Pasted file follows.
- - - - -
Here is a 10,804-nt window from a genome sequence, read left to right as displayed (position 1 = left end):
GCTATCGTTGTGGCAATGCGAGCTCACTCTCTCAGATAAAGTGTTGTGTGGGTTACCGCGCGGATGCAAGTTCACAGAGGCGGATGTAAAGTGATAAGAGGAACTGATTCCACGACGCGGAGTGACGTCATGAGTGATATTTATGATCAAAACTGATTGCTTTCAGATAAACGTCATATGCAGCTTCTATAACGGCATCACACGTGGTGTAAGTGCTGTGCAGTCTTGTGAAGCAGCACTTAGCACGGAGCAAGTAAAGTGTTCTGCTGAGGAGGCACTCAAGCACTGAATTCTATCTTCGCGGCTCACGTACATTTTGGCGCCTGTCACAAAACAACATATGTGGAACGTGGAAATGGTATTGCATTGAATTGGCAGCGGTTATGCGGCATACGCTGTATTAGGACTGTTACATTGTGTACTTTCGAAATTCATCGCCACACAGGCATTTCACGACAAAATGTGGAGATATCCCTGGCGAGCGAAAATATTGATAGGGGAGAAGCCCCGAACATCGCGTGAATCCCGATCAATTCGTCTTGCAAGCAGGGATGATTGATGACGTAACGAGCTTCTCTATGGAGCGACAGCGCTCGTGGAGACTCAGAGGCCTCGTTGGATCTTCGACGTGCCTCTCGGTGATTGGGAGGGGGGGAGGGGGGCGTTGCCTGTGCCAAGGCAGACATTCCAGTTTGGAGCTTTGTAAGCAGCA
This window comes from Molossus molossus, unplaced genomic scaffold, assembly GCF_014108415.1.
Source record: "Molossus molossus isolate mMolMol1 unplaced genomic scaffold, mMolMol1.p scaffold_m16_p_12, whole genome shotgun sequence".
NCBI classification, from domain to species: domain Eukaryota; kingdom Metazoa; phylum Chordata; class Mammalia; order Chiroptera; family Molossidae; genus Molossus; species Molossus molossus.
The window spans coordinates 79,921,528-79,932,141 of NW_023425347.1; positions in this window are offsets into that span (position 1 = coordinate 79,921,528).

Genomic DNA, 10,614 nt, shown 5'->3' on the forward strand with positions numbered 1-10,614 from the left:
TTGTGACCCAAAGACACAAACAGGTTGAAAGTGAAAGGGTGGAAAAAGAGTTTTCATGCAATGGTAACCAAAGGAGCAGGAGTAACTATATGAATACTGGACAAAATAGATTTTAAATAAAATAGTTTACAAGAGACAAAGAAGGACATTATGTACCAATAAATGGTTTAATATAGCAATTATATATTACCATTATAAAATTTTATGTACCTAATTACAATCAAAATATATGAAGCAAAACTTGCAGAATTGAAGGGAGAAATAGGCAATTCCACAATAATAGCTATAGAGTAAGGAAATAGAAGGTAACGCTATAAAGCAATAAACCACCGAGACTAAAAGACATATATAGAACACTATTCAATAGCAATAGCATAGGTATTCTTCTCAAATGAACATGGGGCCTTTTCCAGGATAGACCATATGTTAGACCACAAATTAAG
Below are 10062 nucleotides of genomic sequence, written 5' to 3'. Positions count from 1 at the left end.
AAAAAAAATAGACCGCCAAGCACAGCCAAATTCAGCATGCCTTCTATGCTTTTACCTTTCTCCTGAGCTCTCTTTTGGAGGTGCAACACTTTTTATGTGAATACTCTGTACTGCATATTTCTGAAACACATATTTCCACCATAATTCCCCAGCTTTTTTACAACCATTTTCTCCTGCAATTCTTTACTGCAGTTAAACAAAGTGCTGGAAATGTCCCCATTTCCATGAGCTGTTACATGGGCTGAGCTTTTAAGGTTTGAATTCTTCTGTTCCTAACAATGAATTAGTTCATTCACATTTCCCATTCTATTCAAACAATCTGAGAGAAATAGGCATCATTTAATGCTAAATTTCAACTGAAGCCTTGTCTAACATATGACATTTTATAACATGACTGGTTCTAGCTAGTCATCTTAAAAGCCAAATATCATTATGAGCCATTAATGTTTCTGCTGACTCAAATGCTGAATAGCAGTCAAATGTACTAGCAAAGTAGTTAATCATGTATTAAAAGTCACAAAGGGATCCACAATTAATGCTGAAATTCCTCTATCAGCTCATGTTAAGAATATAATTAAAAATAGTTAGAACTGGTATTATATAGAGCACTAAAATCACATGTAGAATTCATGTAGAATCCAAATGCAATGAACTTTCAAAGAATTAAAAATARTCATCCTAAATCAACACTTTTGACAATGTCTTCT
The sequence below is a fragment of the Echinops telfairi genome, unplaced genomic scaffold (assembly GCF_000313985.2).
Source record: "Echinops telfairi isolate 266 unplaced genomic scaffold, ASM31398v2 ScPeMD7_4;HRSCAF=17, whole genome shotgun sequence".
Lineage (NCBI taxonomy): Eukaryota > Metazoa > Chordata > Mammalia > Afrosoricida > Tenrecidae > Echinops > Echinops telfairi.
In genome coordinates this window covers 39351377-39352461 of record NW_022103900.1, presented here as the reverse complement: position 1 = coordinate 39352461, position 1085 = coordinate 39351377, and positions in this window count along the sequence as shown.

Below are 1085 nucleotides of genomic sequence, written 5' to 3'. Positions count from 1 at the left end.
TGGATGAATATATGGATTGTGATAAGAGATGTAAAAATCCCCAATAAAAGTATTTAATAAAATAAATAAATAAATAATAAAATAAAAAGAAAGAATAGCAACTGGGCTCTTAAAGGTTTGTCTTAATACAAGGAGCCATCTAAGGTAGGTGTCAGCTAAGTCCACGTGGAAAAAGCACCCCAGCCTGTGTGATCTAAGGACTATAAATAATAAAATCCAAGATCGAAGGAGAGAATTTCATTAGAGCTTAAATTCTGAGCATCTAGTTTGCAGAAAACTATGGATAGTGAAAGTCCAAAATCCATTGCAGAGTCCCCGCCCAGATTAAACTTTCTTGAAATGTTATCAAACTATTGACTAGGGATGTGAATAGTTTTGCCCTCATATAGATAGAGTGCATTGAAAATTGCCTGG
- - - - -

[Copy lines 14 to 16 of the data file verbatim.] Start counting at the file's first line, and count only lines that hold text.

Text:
In genome coordinates this window covers 39351377-39352461 of record NW_022103900.1, presented here as the reverse complement: position 1 = coordinate 39352461, position 1085 = coordinate 39351377, and positions in this window count along the sequence as shown.

Below are 1085 nucleotides of genomic sequence, written 5' to 3'. Positions count from 1 at the left end.
TGGATGAATATATGGATTGTGATAAGAGATGTAAAAATCCCCAATAAAAGTATTTAATAAAATAAATAAATAAATAATAAAATAAAAAGAAAGAATAGCAACTGGGCTCTTAAAGGTTTGTCTTAATACAAGGAGCCATCTAAGGTAGGTGTCAGCTAAGTCCACGTGGAAAAAGCACCCCAGCCTGTGTGATCTAAGGACTATAAATAATAAAATCCAAGATCGAAGGAGAGAATTTCATTAGAGCTTAAATTCTGAGCATCTAGTTTGCAGAAAACTATGGATAGTGAAAGTCCAAAATCCATTGCAGAGTCCCCGCCCAGATTAAACTTTCTTGAAATGTTATCAAACTATTGACTAGGGATGTGAATAGTTTTGCCCTCATATAGATAGAGTGCATTGAAAATTGCCTGG